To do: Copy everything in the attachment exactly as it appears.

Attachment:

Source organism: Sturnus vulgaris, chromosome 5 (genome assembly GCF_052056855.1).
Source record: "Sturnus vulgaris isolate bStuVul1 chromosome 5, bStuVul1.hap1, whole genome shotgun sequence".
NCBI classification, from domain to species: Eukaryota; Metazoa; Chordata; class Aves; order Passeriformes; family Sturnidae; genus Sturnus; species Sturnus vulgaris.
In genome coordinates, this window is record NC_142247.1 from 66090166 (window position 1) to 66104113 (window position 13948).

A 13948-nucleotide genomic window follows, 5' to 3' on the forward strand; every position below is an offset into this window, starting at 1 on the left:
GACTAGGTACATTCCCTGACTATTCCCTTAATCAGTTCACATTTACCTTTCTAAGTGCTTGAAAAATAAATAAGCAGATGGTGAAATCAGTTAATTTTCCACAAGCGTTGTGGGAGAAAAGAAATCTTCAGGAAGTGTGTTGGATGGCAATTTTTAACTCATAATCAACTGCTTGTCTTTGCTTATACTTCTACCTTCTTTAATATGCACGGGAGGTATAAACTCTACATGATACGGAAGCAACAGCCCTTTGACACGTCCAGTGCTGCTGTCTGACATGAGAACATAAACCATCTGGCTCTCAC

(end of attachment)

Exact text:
Source organism: Sturnus vulgaris, chromosome 5 (genome assembly GCF_052056855.1).
Source record: "Sturnus vulgaris isolate bStuVul1 chromosome 5, bStuVul1.hap1, whole genome shotgun sequence".
NCBI classification, from domain to species: Eukaryota; Metazoa; Chordata; class Aves; order Passeriformes; family Sturnidae; genus Sturnus; species Sturnus vulgaris.
In genome coordinates, this window is record NC_142247.1 from 66090166 (window position 1) to 66104113 (window position 13948).

A 13948-nucleotide genomic window follows, 5' to 3' on the forward strand; every position below is an offset into this window, starting at 1 on the left:
GACTAGGTACATTCCCTGACTATTCCCTTAATCAGTTCACATTTACCTTTCTAAGTGCTTGAAAAATAAATAAGCAGATGGTGAAATCAGTTAATTTTCCACAAGCGTTGTGGGAGAAAAGAAATCTTCAGGAAGTGTGTTGGATGGCAATTTTTAACTCATAATCAACTGCTTGTCTTTGCTTATACTTCTACCTTCTTTAATATGCACGGGAGGTATAAACTCTACATGATACGGAAGCAACAGCCCTTTGACACGTCCAGTGCTGCTGTCTGACATGAGAACATAAACCATCTGGCTCTCAC